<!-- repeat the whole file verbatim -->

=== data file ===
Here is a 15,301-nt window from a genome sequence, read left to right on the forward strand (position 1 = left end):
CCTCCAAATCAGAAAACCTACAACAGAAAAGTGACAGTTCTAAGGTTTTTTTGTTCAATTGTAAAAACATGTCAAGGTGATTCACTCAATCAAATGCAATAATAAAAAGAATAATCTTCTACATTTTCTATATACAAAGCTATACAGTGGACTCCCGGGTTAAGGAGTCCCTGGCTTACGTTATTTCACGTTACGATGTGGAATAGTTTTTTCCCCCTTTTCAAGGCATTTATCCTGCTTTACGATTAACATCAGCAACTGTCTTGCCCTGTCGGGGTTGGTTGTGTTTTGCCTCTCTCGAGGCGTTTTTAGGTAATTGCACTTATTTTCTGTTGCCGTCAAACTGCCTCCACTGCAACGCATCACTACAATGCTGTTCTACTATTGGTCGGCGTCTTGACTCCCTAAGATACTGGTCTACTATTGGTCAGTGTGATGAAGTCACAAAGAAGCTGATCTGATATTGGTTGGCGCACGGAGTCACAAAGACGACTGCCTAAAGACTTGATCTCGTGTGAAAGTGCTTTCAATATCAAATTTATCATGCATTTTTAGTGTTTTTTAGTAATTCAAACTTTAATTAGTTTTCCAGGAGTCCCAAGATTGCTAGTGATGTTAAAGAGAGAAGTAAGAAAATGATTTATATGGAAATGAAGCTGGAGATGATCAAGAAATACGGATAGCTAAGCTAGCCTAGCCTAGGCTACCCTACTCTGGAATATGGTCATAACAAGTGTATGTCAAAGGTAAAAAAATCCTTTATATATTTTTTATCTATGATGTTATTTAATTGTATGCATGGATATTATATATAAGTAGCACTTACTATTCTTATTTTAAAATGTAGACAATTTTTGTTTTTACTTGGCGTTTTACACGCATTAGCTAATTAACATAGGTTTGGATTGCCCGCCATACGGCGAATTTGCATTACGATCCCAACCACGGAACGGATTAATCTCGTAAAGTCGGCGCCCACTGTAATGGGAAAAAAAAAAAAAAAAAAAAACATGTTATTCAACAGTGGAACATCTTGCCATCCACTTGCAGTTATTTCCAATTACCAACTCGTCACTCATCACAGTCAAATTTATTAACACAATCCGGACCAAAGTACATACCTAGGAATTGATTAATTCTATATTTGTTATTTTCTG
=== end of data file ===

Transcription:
Here is a 15,301-nt window from a genome sequence, read left to right on the forward strand (position 1 = left end):
CCTCCAAATCAGAAAACCTACAACAGAAAAGTGACAGTTCTAAGGTTTTTTTGTTCAATTGTAAAAACATGTCAAGGTGATTCACTCAATCAAATGCAATAATAAAAAGAATAATCTTCTACATTTTCTATATACAAAGCTATACAGTGGACTCCCGGGTTAAGGAGTCCCTGGCTTACGTTATTTCACGTTACGATGTGGAATAGTTTTTTCCCCCTTTTCAAGGCATTTATCCTGCTTTACGATTAACATCAGCAACTGTCTTGCCCTGTCGGGGTTGGTTGTGTTTTGCCTCTCTCGAGGCGTTTTTAGGTAATTGCACTTATTTTCTGTTGCCGTCAAACTGCCTCCACTGCAACGCATCACTACAATGCTGTTCTACTATTGGTCGGCGTCTTGACTCCCTAAGATACTGGTCTACTATTGGTCAGTGTGATGAAGTCACAAAGAAGCTGATCTGATATTGGTTGGCGCACGGAGTCACAAAGACGACTGCCTAAAGACTTGATCTCGTGTGAAAGTGCTTTCAATATCAAATTTATCATGCATTTTTAGTGTTTTTTAGTAATTCAAACTTTAATTAGTTTTCCAGGAGTCCCAAGATTGCTAGTGATGTTAAAGAGAGAAGTAAGAAAATGATTTATATGGAAATGAAGCTGGAGATGATCAAGAAATACGGATAGCTAAGCTAGCCTAGCCTAGGCTACCCTACTCTGGAATATGGTCATAACAAGTGTATGTCAAAGGTAAAAAAATCCTTTATATATTTTTTATCTATGATGTTATTTAATTGTATGCATGGATATTATATATAAGTAGCACTTACTATTCTTATTTTAAAATGTAGACAATTTTTGTTTTTACTTGGCGTTTTACACGCATTAGCTAATTAACATAGGTTTGGATTGCCCGCCATACGGCGAATTTGCATTACGATCCCAACCACGGAACGGATTAATCTCGTAAAGTCGGCGCCCACTGTAATGGGAAAAAAAAAAAAAAAAAAAAACATGTTATTCAACAGTGGAACATCTTGCCATCCACTTGCAGTTATTTCCAATTACCAACTCGTCACTCATCACAGTCAAATTTATTAACACAATCCGGACCAAAGTACATACCTAGGAATTGATTAATTCTATATTTGTTATTTTCTG